India’s economic growth outlook has improved as impact of demonetisation is fading and some key reforms are paying off, but concerns are growing on corporate debt and banking system vulnerabilities, the IMF said today. In its ‘Surveillance Note’ prepared for the G20 leaders ahead of their two-day summit on July 7-8 in Hamburg, Germany, the International Monetary Fund (IMF) said there is ‘cautious optimism’ about the global economy but policy efforts are still needed to strengthen the recovery. “The global recovery continues, even as the composition of growth is shifting among the large economies… we expect global growth to be around 3.5 per cent this year and next,” IMF Managing Director Christine Lagarde said.
Even though global growth momentum remains on track, the IMF said some of the forces driving the recovery are adding to already high vulnerabilities and external imbalances. “At the same time, weak productivity growth and a lack of inclusiveness limit the growth outlook going forward,” it said, adding that other downside risks include an abrupt adjustment of financial vulnerabilities and the risk of anti- globalisation sentiment feeding into inward-looking policies.
Touching upon the situation in emerging economies, including India and China, the IMF said the outlook remains for a pick-up in growth. “In India, the outlook has improved as the impact of demonetisation seems to be fading and recent key structural reforms continue to pay off,” the multilateral lender said.
As part of efforts to curb black money and corruption, the government demonetised old Rs 500 and 1,000 currency notes in November 2016. However, the IMF has flagged vulnerabilities in the country’s banking system.
“Among emerging economies elsewhere, reflecting the long period of favourable financing conditions, corporate leverage (eg, in India, Indonesia, and Turkey) and bank vulnerabilities (eg in India) increased as well,” the report said. Observing that there is scope for improving productivity and broadening economic opportunities for all, the IMF said in many emerging and advanced economies, higher investment in education, including through better use of public funds, would support long term growth.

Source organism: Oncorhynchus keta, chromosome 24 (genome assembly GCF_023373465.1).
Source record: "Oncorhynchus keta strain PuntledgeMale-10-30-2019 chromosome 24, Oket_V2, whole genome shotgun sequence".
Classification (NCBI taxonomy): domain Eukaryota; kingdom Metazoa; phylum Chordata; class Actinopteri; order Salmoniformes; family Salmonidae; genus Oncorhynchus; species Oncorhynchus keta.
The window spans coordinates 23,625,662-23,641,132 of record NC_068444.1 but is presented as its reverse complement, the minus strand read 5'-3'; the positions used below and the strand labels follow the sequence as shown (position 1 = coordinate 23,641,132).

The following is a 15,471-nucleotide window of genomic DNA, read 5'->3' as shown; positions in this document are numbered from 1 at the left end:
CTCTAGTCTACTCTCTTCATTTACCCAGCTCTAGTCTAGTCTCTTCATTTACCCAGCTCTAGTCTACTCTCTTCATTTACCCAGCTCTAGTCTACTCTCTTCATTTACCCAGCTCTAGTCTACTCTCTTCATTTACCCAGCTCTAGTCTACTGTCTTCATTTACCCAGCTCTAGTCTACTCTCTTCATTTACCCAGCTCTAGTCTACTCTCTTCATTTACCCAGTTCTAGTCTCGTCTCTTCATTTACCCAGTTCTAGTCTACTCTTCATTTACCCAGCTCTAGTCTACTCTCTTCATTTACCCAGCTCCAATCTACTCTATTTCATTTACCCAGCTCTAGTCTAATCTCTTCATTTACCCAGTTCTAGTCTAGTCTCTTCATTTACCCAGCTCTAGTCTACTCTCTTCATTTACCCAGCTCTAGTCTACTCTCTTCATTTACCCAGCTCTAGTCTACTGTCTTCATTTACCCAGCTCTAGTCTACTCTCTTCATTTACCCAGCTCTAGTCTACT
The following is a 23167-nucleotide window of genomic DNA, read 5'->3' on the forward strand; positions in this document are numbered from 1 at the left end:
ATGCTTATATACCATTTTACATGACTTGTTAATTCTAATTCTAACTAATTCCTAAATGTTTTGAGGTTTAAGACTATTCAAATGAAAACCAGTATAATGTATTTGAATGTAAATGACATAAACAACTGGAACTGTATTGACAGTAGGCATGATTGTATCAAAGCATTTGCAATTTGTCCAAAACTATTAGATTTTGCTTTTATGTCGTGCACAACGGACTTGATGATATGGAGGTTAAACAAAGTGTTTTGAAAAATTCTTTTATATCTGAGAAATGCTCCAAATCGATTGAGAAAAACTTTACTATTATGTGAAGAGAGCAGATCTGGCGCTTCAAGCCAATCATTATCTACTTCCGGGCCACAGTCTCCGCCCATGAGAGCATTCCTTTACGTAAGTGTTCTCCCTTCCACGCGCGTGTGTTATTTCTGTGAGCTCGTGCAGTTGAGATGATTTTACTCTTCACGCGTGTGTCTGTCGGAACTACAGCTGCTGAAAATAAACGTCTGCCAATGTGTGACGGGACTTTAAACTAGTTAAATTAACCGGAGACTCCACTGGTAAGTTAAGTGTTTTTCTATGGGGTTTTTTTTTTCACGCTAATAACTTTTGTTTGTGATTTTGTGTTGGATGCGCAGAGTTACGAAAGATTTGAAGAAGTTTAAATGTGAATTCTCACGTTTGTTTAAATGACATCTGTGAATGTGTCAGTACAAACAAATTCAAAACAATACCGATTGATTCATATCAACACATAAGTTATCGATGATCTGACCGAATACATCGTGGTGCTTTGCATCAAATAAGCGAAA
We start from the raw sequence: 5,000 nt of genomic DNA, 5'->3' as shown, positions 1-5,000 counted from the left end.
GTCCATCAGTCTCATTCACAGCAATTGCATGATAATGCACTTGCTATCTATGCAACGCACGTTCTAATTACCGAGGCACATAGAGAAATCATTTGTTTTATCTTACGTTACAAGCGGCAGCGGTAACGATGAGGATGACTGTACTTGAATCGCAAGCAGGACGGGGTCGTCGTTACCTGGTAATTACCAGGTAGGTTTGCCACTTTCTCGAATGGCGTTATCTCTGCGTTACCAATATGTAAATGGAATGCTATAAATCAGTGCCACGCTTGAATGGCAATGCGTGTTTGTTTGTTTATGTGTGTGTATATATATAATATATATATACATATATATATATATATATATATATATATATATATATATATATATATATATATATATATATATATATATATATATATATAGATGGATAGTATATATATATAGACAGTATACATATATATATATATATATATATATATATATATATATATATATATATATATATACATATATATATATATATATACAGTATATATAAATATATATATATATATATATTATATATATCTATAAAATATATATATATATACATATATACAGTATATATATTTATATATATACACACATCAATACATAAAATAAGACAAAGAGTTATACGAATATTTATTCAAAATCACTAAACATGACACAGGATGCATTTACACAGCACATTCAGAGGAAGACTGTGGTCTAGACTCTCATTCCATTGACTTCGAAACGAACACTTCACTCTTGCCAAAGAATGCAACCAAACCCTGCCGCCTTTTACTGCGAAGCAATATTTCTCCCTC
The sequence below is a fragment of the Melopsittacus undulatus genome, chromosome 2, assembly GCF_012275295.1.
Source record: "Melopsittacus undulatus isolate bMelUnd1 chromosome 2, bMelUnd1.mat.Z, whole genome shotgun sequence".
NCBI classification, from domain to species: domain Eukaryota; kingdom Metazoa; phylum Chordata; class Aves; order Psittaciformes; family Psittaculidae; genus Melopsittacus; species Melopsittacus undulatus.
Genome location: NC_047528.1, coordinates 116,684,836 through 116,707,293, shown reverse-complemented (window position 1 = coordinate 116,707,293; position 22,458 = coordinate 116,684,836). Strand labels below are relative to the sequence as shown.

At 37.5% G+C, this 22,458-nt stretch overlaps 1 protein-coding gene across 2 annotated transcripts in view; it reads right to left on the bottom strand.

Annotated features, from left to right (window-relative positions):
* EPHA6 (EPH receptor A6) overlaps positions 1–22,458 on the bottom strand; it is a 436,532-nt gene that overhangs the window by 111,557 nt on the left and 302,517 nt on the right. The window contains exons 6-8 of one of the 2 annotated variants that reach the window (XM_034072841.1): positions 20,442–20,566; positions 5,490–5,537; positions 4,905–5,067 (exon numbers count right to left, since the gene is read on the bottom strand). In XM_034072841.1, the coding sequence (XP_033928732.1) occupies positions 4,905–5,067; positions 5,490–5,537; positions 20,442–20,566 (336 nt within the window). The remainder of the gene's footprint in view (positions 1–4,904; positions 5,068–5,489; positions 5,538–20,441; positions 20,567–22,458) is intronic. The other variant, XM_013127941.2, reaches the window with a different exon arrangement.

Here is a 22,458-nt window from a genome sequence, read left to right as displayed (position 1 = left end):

According to the IMF, such investments would also help in opening up opportunities and enabling both social mobility and adjustment to structural economic shifts, including those arising from technology and trade. “In emerging markets, financial inclusion (India), fighting corruption (Mexico), and health care reforms can have similar effects,” it noted.
With respect to lower income countries and emerging markets like India, the report said the priorities include eliminating legal hurdles that prevent women from working, improving infrastructure and enhancing gender parity in access to health, education and skills training, and finance. In a blog titled ‘No Time to Stand Still: Strengthening Global Growth and Building Inclusive Economies’, Lagarde said financial vulnerabilities present an immediate concern.
“After a long period of favourable financial conditions, including low-interest rates and easier access to credit, corporate leverage in many emerging economies is too high,” she said. Lagarde noted that in Europe, bank balance sheets still need repair following the Eurozone crisis while in China, a faster-than-projected expansion -— if it continues to be fuelled by rapid credit and increased spending -— would potentially lead to unsustainable public and private debt in the future. “Left alone, this constellation of concerns could be a recipe for sudden financial distress, when the world’s economies also continue to struggle with several longer-term problems,” she said.